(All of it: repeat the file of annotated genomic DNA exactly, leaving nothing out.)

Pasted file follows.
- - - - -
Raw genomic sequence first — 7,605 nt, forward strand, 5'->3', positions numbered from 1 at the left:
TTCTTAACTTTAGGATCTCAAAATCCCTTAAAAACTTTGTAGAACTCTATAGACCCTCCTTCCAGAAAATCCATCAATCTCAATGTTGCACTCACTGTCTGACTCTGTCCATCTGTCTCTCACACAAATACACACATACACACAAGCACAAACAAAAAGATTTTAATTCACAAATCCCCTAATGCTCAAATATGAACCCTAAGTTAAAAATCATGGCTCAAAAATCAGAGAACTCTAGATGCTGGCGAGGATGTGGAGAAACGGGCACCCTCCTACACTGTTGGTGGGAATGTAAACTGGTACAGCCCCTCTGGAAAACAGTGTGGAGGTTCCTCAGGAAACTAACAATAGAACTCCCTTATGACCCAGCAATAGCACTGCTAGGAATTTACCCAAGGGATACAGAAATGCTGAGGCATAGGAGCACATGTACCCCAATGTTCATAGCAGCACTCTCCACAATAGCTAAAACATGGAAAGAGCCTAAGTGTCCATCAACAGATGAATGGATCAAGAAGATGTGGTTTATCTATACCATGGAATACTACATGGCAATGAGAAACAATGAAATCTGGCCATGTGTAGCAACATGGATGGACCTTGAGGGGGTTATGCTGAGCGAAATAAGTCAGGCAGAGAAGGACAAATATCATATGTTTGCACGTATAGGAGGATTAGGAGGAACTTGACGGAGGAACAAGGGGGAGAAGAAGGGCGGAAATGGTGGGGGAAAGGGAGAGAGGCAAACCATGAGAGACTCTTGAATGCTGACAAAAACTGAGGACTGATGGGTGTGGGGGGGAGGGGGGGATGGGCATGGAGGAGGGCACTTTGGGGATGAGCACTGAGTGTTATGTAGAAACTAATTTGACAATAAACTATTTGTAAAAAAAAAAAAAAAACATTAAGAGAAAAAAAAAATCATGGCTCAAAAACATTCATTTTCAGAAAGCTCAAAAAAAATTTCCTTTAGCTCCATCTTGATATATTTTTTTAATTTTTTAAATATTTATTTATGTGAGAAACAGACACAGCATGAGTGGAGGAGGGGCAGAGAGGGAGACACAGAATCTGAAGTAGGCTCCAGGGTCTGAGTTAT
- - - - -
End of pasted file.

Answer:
Raw genomic sequence first — 7,605 nt, forward strand, 5'->3', positions numbered from 1 at the left:
TTCTTAACTTTAGGATCTCAAAATCCCTTAAAAACTTTGTAGAACTCTATAGACCCTCCTTCCAGAAAATCCATCAATCTCAATGTTGCACTCACTGTCTGACTCTGTCCATCTGTCTCTCACACAAATACACACATACACACAAGCACAAACAAAAAGATTTTAATTCACAAATCCCCTAATGCTCAAATATGAACCCTAAGTTAAAAATCATGGCTCAAAAATCAGAGAACTCTAGATGCTGGCGAGGATGTGGAGAAACGGGCACCCTCCTACACTGTTGGTGGGAATGTAAACTGGTACAGCCCCTCTGGAAAACAGTGTGGAGGTTCCTCAGGAAACTAACAATAGAACTCCCTTATGACCCAGCAATAGCACTGCTAGGAATTTACCCAAGGGATACAGAAATGCTGAGGCATAGGAGCACATGTACCCCAATGTTCATAGCAGCACTCTCCACAATAGCTAAAACATGGAAAGAGCCTAAGTGTCCATCAACAGATGAATGGATCAAGAAGATGTGGTTTATCTATACCATGGAATACTACATGGCAATGAGAAACAATGAAATCTGGCCATGTGTAGCAACATGGATGGACCTTGAGGGGGTTATGCTGAGCGAAATAAGTCAGGCAGAGAAGGACAAATATCATATGTTTGCACGTATAGGAGGATTAGGAGGAACTTGACGGAGGAACAAGGGGGAGAAGAAGGGCGGAAATGGTGGGGGAAAGGGAGAGAGGCAAACCATGAGAGACTCTTGAATGCTGACAAAAACTGAGGACTGATGGGTGTGGGGGGGAGGGGGGGATGGGCATGGAGGAGGGCACTTTGGGGATGAGCACTGAGTGTTATGTAGAAACTAATTTGACAATAAACTATTTGTAAAAAAAAAAAAAAAACATTAAGAGAAAAAAAAAATCATGGCTCAAAAACATTCATTTTCAGAAAGCTCAAAAAAAATTTCCTTTAGCTCCATCTTGATATATTTTTTTAATTTTTTAAATATTTATTTATGTGAGAAACAGACACAGCATGAGTGGAGGAGGGGCAGAGAGGGAGACACAGAATCTGAAGTAGGCTCCAGGGTCTGAGTTAT